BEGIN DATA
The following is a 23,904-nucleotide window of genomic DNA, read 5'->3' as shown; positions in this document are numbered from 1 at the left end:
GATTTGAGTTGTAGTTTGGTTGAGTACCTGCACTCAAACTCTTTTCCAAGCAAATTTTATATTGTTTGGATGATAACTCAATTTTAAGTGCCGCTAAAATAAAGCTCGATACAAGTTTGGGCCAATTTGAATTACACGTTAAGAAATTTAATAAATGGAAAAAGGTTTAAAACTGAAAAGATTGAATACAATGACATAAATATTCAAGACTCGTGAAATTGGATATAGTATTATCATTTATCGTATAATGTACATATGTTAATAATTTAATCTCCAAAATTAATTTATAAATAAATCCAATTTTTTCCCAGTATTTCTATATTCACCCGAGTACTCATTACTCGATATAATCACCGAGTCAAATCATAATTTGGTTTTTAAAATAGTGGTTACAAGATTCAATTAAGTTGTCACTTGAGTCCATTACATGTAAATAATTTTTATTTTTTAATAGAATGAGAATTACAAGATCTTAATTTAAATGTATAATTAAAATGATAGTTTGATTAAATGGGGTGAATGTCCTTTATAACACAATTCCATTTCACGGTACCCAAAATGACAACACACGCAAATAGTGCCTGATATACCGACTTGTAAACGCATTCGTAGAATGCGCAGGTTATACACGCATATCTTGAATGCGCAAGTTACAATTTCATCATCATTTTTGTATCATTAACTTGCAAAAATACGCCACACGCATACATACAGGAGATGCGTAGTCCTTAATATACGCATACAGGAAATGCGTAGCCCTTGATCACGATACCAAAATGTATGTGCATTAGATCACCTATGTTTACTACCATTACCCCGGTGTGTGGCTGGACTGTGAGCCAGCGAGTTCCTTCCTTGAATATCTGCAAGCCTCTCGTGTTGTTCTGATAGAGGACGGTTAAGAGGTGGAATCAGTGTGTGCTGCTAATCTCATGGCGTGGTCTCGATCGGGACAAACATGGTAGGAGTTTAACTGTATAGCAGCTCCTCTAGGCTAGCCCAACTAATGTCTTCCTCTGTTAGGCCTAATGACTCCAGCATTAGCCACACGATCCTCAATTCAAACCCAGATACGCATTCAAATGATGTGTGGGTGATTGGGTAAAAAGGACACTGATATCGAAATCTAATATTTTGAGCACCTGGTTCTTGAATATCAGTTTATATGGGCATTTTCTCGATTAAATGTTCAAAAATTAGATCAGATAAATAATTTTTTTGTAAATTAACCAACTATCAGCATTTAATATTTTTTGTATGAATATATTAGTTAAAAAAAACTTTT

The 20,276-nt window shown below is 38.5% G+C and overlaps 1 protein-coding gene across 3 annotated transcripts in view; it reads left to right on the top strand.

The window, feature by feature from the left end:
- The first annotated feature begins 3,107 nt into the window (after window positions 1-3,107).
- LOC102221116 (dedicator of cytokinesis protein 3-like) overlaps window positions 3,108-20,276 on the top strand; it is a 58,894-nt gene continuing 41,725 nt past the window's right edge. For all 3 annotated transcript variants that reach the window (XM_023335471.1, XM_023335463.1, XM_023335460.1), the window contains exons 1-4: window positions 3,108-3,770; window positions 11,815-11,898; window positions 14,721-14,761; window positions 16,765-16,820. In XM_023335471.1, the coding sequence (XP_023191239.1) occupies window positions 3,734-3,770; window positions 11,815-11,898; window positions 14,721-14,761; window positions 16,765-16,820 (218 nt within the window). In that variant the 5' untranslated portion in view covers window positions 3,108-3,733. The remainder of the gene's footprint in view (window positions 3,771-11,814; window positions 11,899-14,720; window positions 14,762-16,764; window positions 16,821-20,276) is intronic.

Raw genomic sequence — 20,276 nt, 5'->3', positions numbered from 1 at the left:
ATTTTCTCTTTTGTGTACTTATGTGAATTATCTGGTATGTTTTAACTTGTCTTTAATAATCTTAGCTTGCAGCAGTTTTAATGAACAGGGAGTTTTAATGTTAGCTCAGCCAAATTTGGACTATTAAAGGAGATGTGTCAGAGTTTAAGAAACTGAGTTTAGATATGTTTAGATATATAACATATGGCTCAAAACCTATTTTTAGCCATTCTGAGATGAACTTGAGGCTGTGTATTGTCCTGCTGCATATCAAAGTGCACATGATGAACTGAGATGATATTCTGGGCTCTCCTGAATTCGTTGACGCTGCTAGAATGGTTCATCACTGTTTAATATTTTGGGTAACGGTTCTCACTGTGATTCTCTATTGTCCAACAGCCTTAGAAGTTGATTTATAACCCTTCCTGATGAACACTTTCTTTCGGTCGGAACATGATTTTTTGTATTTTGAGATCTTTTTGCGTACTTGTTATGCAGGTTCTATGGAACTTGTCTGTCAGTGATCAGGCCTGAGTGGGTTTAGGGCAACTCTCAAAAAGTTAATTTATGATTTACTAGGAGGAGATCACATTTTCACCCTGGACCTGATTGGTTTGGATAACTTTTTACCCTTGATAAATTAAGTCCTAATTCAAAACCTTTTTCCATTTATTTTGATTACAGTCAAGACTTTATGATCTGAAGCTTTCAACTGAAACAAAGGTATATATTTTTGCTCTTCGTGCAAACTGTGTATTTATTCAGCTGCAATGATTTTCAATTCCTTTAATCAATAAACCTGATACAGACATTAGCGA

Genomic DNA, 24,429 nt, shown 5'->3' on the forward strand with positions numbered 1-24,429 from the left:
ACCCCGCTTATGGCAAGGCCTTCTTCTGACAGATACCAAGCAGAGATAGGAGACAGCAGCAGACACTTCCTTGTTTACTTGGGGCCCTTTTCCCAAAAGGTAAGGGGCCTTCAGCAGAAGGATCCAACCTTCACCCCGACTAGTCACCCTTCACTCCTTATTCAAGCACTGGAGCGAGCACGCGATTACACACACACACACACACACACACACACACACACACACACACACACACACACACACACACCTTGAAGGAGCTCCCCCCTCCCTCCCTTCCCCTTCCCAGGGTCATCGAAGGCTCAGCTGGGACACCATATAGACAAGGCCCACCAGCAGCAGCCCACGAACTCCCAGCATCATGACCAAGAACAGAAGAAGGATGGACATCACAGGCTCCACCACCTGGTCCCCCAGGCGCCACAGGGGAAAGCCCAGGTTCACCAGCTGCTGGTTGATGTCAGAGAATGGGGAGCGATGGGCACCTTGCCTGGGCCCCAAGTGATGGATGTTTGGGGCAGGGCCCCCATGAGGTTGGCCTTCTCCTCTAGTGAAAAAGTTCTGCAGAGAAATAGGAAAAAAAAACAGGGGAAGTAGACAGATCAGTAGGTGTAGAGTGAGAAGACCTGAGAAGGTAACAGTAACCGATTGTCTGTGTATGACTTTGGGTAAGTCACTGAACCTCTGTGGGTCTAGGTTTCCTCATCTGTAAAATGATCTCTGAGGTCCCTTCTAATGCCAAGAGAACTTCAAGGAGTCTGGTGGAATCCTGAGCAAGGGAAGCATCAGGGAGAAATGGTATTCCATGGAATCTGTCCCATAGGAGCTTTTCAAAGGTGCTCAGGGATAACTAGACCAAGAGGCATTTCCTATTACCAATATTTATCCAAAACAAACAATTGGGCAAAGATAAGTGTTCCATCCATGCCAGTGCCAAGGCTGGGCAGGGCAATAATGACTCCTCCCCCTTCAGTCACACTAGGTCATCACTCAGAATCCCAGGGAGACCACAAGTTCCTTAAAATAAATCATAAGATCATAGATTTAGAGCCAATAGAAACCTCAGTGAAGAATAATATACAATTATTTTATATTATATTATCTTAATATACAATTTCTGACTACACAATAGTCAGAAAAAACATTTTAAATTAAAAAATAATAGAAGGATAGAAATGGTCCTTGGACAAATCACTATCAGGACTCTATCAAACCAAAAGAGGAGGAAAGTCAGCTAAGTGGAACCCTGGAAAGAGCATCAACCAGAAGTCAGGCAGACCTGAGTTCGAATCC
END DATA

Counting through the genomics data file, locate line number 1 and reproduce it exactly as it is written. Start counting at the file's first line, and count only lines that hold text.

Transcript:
The following is a 23,904-nucleotide window of genomic DNA, read 5'->3' as shown; positions in this document are numbered from 1 at the left end: